At night, you lose one of the most important navigational tools, i.e. good visibility. Experienced skippers increase their caution while they decrease speed. They also use night-vision technology Here are some other tips from Canadian Vessel Registry on how you can stay safe when boating at night.
Go Slow and Vigilant
In the marine industry, there is a saying that “be a pro and go slow.” It applies more in the dark as objects do not become visible until they are very close. When you slow down your boat’s speed, you will have time to identify potential problems, like a unlit boat or crab-trap buoys. Doing it this way will help you maneuver your ship to avoid collisions.
It is also vital to encourage your crew to speak up if they see anything because you cannot have too many eyes. Keep one crew member on watch while on anchor.
Minimize Onboard Illuminations
It will improve your vision at night. The reason for this is that, when you are in the dark, your pupils tend to widen making your retina more sensitive to low light. Having an errant flashlight and other onboard illuminations can destroy your night vision.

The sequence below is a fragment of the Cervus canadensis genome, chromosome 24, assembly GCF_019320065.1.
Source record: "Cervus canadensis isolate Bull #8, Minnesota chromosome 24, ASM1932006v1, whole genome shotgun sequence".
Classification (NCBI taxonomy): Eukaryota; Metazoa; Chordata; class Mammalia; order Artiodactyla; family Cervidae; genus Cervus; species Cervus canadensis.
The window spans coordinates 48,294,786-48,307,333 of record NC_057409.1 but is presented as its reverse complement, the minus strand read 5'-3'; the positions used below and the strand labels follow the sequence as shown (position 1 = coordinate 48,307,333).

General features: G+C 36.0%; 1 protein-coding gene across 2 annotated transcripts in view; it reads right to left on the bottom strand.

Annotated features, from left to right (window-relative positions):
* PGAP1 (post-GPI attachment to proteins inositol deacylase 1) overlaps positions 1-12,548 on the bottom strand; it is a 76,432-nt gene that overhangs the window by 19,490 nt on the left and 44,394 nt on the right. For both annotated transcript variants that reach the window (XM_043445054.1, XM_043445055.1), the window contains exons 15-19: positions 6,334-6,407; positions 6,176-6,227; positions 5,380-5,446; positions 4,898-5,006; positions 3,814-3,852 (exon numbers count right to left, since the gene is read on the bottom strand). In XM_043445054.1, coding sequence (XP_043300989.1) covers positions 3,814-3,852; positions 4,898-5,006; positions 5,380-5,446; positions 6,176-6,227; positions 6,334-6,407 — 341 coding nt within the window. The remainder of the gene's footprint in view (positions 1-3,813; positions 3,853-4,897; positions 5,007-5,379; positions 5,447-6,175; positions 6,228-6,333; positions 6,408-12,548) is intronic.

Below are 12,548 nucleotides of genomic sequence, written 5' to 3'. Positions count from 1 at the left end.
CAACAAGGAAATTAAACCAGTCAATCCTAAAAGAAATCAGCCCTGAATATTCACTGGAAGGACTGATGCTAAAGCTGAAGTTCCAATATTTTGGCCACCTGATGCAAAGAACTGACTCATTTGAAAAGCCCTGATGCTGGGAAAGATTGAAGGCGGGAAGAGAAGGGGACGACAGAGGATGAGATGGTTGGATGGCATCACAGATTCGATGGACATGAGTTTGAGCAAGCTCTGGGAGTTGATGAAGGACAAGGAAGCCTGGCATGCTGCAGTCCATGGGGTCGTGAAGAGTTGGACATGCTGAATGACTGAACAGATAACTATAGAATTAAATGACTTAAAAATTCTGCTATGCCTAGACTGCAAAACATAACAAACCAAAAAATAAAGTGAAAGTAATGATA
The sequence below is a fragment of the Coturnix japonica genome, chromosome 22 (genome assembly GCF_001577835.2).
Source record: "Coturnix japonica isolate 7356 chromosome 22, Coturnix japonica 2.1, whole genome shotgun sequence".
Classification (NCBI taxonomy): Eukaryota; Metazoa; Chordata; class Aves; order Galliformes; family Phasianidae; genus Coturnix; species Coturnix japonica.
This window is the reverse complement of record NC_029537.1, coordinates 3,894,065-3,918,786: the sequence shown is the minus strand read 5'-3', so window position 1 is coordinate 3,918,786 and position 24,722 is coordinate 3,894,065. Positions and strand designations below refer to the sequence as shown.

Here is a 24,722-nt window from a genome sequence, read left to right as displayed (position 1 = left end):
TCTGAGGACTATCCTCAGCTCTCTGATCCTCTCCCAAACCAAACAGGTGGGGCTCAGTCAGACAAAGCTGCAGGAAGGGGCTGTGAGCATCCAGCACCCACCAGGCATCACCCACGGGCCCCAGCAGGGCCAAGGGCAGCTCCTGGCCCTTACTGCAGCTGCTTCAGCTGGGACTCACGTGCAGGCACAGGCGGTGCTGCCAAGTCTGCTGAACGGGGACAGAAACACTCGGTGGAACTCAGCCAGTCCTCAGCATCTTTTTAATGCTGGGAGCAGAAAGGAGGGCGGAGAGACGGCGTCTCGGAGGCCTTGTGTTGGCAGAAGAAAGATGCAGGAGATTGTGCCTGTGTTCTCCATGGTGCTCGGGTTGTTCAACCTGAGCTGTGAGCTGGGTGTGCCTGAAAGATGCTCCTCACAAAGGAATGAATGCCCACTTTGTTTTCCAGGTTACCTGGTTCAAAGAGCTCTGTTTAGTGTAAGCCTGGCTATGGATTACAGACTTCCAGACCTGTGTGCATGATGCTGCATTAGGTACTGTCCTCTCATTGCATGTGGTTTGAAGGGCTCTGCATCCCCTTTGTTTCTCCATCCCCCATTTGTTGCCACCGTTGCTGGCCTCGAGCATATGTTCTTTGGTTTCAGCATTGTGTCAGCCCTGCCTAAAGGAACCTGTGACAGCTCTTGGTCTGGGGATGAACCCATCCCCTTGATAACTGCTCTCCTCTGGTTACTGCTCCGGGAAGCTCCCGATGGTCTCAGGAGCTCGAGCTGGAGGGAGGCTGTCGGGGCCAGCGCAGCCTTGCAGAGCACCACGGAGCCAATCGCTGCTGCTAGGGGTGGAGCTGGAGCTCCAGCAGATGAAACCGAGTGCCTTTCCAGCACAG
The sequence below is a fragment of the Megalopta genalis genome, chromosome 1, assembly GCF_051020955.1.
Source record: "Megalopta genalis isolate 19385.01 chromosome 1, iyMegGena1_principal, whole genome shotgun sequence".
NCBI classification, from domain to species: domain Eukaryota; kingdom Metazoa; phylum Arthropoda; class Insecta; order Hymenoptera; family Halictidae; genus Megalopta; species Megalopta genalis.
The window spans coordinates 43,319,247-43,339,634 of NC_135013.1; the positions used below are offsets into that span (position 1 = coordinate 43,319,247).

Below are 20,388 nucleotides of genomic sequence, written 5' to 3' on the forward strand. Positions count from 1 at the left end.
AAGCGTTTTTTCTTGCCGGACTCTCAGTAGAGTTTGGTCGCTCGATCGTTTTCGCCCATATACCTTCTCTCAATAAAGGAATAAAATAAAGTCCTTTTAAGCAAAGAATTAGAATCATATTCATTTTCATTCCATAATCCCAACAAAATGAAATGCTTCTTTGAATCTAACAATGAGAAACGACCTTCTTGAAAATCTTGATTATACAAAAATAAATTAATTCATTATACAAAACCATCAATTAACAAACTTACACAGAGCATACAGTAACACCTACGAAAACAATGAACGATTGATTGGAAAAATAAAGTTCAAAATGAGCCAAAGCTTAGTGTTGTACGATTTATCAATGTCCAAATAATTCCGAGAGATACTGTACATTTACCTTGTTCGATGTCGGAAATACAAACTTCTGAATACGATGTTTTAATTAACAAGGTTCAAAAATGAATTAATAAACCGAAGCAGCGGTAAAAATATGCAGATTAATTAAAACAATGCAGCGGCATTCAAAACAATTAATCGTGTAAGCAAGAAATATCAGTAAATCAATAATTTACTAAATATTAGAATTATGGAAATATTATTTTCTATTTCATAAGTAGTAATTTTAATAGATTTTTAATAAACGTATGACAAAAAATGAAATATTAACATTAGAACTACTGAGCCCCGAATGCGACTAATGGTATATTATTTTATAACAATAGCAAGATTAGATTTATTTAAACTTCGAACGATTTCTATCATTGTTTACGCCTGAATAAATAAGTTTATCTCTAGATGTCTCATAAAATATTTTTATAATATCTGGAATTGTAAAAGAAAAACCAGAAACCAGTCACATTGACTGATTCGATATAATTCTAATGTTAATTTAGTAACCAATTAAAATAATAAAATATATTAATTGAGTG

However, if you need illumination, opt for a red light because it does not desensitize your eyes. But always keep your navigation lights on so that other boaters can see you.
During a limited visibility, it is important to reduce your speed when you hear a sound signal. But make sure that the boat’s engine is ready for any immediate action in case another boat comes through the darkness increasing your ship’s risk of collision.
When operating at night, right-of-way and all navigation rules are the same. But at night, you should determine the position, size of the other boats and their speed.
If you see another boat coming that has green and red lights on without the white light, then it indicates that the vessel is a sail-powered one. In this case, your boat is the give-way craft. It means that you must yield the right-of-way to the approaching boat.
The Use Of Spotlights
In some situations, you need a bright light to identify nearby navaid. It is where a searchlight becomes useful. But you must only use it sparingly. The sudden intensity of this light might scare fish, and it may ruin your and nearby boaters’ night vision.
Always listen to noises when you are in low visibility. Of course, you cannot hear them with your boat’s motor roaring. For that reason, it is critical that you slow down when boating at night.